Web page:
Some people are like that.  It is common among fundamentalists of several religions to hold beliefs so rock-hard that they will not permit any reason or argument to penetrate or question them.  One often finds the same thing in political beliefs, or in long-held racial or other prejudices.  But in any kind of “wall building,” physical or psychological, one should always seek to know just what is being excluded and why, and should always bring reason and good sense to bear on such matters, mixed with a very good and essential dose of human compassion.

A PART OF ME, AS I AM A PART OF YOU

 

Here is a poem by Langston Hughes (1902-1967) that speaks so clearly it needs no commentary other than to say that the “Bessie” mentioned among favorite music was the noted blues singer Bessie Smith (1894-1937).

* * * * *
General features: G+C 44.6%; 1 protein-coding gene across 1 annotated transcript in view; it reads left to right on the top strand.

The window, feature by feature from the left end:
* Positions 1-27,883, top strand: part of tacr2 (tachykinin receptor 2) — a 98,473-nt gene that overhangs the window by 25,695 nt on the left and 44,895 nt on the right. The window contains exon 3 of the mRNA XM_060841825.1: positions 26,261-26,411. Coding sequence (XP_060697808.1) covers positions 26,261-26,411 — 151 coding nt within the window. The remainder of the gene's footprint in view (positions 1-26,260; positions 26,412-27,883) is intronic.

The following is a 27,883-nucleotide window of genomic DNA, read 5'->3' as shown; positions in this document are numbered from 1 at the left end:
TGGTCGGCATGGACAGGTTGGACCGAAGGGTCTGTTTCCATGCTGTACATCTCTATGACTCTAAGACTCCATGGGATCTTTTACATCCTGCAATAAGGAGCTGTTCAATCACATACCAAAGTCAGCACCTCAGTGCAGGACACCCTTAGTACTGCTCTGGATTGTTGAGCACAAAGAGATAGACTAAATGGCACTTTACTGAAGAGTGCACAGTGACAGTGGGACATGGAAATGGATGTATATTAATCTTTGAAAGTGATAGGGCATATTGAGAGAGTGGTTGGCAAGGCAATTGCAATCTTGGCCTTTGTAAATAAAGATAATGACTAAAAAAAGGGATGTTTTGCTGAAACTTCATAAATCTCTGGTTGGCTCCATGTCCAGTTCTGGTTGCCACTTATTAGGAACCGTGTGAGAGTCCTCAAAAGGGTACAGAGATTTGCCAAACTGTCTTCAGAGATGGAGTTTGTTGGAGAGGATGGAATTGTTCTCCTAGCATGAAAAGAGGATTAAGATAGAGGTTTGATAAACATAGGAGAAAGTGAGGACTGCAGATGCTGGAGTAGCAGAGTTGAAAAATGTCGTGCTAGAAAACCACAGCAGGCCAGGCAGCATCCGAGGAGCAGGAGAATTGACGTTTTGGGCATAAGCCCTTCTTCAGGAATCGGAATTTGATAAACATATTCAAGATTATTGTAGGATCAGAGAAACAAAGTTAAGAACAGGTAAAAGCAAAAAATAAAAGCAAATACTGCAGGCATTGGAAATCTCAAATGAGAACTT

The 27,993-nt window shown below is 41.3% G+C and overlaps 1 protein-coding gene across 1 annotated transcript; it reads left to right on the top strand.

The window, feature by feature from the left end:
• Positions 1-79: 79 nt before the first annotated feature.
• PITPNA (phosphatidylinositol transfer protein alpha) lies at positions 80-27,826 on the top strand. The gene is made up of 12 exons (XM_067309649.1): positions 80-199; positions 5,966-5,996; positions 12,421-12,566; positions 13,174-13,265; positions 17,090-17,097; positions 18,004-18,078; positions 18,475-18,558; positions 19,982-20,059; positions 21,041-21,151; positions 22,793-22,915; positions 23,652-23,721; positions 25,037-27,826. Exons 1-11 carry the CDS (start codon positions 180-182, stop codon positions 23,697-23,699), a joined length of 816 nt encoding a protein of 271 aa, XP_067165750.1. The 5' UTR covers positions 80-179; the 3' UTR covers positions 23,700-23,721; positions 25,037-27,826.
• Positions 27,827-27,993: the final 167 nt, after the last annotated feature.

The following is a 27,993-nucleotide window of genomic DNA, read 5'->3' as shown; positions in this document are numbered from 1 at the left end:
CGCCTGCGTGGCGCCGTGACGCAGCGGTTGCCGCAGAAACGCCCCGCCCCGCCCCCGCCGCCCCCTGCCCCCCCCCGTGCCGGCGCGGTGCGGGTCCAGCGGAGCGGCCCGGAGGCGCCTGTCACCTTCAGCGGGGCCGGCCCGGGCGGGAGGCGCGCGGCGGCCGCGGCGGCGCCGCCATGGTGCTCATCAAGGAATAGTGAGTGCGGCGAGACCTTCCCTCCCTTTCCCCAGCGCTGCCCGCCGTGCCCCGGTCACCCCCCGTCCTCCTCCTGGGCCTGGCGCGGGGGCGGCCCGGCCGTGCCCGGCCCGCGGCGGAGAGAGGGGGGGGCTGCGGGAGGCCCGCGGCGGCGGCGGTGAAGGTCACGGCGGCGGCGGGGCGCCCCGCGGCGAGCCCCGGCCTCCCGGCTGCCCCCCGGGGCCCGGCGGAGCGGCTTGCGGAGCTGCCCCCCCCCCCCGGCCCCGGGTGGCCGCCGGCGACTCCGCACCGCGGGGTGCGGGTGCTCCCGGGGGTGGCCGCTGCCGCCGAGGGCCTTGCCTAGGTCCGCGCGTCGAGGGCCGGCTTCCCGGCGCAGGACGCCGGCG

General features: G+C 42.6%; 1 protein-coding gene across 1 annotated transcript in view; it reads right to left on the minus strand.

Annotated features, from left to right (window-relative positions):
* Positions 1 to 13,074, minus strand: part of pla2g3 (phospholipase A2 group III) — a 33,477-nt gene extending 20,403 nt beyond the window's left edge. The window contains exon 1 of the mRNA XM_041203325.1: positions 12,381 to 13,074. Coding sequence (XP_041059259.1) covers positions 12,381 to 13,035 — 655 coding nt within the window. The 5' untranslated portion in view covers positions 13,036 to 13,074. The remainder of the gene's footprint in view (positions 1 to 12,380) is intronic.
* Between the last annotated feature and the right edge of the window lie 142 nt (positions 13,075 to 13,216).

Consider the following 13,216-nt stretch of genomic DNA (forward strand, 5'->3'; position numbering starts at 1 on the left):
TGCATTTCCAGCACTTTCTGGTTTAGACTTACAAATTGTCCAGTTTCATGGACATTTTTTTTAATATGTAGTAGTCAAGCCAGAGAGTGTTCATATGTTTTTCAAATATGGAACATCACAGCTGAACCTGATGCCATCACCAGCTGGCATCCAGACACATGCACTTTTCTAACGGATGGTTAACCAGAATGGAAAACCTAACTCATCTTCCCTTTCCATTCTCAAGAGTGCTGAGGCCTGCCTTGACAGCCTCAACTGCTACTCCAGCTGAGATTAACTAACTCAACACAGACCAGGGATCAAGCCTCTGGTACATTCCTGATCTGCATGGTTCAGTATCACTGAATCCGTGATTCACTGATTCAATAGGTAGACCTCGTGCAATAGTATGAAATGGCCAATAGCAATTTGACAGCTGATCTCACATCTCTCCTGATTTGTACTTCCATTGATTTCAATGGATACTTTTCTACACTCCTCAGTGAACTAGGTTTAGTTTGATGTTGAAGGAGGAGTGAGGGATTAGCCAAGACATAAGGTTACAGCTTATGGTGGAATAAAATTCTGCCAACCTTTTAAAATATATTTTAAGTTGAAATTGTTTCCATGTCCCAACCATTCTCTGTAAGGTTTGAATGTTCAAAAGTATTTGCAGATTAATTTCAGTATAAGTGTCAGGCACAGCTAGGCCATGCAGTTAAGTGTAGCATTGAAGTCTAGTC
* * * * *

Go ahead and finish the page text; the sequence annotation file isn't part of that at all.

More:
THEME FOR ENGLISH B

The instructor said,

Go home and write
a page tonight.
And let that page come out of you—
Then, it will be true.

I wonder if it’s that simple?
I am twenty-two, colored, born in Winston-Salem.
I went to school there, then Durham, then here
to this college on the hill above Harlem.
I am the only colored student in my class.
The steps from the hill lead down into Harlem,
through a park, then I cross St. Nicholas,
Eighth Avenue, Seventh, and I come to the Y,
the Harlem Branch Y, where I take the elevator
up to my room, sit down, and write this page:

It’s not easy to know what is true for you or me
at twenty-two, my age. But I guess I’m what
I feel and see and hear, Harlem, I hear you:
hear you, hear me—we two—you, me, talk on this page.
(I hear New York, too.) Me—who?
Well, I like to eat, sleep, drink, and be in love.
I like to work, read, learn, and understand life.
I like a pipe for a Christmas present,
or records—Bessie, bop, or Bach.
I guess being colored doesn’t make me not like
the same things other folks like who are other races.
So will my page be colored that I write?

Being me, it will not be white.